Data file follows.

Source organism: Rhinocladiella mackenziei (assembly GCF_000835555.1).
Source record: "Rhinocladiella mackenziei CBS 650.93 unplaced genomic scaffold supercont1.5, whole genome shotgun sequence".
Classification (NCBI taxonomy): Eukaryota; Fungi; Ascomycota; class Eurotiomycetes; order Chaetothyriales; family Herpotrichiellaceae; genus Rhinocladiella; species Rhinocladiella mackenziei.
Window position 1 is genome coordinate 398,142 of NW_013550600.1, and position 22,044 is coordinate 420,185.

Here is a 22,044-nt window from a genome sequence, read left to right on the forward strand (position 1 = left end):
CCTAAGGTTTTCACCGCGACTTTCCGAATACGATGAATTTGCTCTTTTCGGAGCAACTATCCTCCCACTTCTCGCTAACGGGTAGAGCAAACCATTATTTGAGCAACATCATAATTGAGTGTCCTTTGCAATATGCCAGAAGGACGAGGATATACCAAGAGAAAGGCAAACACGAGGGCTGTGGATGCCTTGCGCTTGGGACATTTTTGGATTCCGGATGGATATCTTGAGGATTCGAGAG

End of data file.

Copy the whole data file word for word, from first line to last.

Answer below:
Source organism: Rhinocladiella mackenziei (assembly GCF_000835555.1).
Source record: "Rhinocladiella mackenziei CBS 650.93 unplaced genomic scaffold supercont1.5, whole genome shotgun sequence".
Classification (NCBI taxonomy): Eukaryota; Fungi; Ascomycota; class Eurotiomycetes; order Chaetothyriales; family Herpotrichiellaceae; genus Rhinocladiella; species Rhinocladiella mackenziei.
Window position 1 is genome coordinate 398,142 of NW_013550600.1, and position 22,044 is coordinate 420,185.

Here is a 22,044-nt window from a genome sequence, read left to right on the forward strand (position 1 = left end):
CCTAAGGTTTTCACCGCGACTTTCCGAATACGATGAATTTGCTCTTTTCGGAGCAACTATCCTCCCACTTCTCGCTAACGGGTAGAGCAAACCATTATTTGAGCAACATCATAATTGAGTGTCCTTTGCAATATGCCAGAAGGACGAGGATATACCAAGAGAAAGGCAAACACGAGGGCTGTGGATGCCTTGCGCTTGGGACATTTTTGGATTCCGGATGGATATCTTGAGGATTCGAGAG